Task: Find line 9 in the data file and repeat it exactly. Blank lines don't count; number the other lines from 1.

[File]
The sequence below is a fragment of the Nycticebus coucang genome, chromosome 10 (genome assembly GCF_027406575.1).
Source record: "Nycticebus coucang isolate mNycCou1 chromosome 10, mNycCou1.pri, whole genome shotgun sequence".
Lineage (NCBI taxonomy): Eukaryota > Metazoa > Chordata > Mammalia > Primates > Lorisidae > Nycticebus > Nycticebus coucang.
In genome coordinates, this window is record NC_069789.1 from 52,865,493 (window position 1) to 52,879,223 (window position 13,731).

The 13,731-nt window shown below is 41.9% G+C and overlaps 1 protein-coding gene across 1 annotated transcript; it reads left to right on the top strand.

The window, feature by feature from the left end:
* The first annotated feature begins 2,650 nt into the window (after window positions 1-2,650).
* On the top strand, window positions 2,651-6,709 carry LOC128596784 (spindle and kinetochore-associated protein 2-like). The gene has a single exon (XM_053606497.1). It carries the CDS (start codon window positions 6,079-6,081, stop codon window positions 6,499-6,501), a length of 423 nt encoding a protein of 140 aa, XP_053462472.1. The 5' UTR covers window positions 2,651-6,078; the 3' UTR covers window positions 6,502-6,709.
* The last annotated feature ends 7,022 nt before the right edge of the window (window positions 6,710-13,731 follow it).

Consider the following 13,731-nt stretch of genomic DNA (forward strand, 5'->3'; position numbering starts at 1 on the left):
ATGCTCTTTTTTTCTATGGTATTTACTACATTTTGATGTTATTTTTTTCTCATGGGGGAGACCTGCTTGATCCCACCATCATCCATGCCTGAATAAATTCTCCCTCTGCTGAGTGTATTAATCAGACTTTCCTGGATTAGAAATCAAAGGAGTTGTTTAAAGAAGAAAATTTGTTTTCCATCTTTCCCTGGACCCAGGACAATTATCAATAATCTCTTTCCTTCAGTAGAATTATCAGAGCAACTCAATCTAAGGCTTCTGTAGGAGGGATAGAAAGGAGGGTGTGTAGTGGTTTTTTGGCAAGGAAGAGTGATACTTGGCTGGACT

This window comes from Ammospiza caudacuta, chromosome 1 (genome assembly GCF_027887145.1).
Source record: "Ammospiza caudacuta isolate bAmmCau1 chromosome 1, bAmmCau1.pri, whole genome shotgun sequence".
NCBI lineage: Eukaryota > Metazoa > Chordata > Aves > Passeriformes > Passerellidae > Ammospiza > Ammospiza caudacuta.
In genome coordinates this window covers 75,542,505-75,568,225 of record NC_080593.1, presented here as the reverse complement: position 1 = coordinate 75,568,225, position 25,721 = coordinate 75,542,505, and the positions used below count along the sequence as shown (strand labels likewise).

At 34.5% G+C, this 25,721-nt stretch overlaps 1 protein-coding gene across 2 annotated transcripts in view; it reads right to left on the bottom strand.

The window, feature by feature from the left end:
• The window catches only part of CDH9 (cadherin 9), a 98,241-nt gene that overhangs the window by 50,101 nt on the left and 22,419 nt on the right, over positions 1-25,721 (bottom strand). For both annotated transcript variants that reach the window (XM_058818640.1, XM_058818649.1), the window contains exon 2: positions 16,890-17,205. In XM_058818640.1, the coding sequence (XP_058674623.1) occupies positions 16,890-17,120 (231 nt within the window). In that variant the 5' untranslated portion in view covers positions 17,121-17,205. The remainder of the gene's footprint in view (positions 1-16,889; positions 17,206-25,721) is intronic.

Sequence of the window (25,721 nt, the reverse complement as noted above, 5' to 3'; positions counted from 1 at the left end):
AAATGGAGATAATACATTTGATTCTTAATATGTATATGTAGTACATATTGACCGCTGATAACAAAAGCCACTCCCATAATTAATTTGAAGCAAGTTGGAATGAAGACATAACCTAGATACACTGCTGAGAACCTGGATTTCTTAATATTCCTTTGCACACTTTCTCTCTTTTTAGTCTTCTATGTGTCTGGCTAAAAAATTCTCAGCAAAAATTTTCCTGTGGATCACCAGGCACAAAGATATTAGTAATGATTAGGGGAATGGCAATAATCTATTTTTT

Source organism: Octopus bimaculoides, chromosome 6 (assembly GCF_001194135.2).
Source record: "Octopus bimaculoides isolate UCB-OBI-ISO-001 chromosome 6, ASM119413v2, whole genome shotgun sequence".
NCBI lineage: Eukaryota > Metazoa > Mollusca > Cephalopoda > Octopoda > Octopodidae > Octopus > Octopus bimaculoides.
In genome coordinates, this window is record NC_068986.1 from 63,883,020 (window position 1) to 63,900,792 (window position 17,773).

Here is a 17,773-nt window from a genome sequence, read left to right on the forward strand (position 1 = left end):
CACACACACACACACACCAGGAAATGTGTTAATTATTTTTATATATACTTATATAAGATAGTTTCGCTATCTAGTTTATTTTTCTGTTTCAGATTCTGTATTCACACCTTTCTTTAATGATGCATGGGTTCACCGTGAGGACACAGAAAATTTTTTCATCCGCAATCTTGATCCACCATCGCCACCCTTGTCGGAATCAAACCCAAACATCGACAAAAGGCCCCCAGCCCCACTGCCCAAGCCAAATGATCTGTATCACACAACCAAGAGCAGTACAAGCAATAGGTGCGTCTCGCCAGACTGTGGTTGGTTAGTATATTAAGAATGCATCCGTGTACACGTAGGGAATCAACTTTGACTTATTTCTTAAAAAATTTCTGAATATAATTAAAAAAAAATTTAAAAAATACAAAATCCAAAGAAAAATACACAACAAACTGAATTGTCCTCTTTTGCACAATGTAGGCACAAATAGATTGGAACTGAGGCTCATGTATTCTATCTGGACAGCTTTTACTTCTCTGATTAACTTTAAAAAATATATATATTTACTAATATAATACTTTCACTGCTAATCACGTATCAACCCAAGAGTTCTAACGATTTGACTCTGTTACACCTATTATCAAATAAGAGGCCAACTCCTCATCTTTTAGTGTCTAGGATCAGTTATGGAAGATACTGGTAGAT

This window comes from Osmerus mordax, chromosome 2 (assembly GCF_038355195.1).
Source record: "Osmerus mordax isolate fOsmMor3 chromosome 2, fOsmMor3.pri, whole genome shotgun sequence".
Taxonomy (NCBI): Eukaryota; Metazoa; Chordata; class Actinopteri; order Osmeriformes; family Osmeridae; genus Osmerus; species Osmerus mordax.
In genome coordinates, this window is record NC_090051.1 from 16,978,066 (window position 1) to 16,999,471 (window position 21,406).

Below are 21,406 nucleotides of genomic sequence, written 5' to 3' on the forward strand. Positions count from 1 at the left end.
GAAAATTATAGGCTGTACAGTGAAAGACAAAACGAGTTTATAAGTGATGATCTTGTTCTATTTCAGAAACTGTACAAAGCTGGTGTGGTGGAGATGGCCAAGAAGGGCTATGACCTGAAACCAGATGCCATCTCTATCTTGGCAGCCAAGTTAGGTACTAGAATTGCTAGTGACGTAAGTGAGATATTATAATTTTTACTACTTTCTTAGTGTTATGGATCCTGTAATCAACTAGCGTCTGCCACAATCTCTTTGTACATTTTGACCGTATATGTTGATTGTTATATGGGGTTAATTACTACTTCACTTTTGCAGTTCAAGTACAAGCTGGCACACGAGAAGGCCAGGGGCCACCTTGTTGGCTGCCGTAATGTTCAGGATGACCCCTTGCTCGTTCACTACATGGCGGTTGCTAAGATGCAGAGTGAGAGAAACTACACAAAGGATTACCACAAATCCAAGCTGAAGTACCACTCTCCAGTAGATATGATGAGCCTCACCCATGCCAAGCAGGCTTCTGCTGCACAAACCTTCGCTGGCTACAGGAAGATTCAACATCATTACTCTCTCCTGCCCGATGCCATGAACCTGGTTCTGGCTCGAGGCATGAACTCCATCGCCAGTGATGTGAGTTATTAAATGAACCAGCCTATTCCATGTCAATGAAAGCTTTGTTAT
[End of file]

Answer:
* The last annotated feature ends 7,022 nt before the right edge of the window (window positions 6,710-13,731 follow it).